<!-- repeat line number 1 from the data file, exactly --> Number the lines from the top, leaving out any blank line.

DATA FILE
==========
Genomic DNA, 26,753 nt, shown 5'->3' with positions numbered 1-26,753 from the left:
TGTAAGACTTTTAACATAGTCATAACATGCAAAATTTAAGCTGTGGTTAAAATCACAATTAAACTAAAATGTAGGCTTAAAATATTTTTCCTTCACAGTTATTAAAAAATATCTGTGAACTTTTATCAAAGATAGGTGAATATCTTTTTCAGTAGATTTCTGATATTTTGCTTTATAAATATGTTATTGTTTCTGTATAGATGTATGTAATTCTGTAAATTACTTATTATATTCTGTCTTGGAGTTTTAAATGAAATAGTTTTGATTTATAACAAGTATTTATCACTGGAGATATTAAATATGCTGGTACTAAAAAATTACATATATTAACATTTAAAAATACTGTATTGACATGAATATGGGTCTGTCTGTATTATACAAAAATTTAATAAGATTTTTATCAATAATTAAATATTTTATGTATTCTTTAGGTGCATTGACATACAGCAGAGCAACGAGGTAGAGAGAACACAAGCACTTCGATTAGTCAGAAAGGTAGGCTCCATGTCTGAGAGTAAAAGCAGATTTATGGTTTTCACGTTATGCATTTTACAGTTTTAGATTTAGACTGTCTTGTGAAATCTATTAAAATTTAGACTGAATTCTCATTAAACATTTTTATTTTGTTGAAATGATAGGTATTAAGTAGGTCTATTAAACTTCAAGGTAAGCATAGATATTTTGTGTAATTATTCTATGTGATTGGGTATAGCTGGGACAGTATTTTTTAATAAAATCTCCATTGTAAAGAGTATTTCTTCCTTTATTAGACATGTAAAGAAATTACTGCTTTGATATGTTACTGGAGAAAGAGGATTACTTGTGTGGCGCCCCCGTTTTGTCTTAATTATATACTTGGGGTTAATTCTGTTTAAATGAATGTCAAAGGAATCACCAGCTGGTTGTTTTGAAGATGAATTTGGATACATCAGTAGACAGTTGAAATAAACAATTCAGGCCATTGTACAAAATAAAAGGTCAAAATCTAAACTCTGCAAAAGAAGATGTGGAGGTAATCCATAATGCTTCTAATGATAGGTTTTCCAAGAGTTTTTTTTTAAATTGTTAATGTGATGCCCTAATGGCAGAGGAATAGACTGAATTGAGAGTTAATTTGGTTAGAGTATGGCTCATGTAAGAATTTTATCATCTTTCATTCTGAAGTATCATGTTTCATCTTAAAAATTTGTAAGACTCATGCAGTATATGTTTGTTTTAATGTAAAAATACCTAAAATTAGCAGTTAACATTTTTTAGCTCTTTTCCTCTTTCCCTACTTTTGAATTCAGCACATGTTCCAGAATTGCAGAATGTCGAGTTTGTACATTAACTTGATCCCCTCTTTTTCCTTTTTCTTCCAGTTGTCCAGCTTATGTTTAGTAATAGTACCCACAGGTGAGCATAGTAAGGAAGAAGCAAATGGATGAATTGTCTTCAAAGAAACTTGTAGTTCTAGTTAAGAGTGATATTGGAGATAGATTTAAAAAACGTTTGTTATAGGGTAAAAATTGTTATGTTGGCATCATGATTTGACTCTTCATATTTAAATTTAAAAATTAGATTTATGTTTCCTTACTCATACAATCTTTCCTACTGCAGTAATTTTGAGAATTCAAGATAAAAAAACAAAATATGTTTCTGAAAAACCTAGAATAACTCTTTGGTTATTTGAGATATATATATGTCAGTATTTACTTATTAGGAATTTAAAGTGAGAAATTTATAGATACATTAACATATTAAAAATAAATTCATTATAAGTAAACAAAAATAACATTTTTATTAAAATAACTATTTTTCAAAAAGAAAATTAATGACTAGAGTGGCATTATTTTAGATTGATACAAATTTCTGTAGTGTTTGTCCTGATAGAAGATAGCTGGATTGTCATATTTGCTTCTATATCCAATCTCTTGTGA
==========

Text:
Genomic DNA, 26,753 nt, shown 5'->3' with positions numbered 1-26,753 from the left: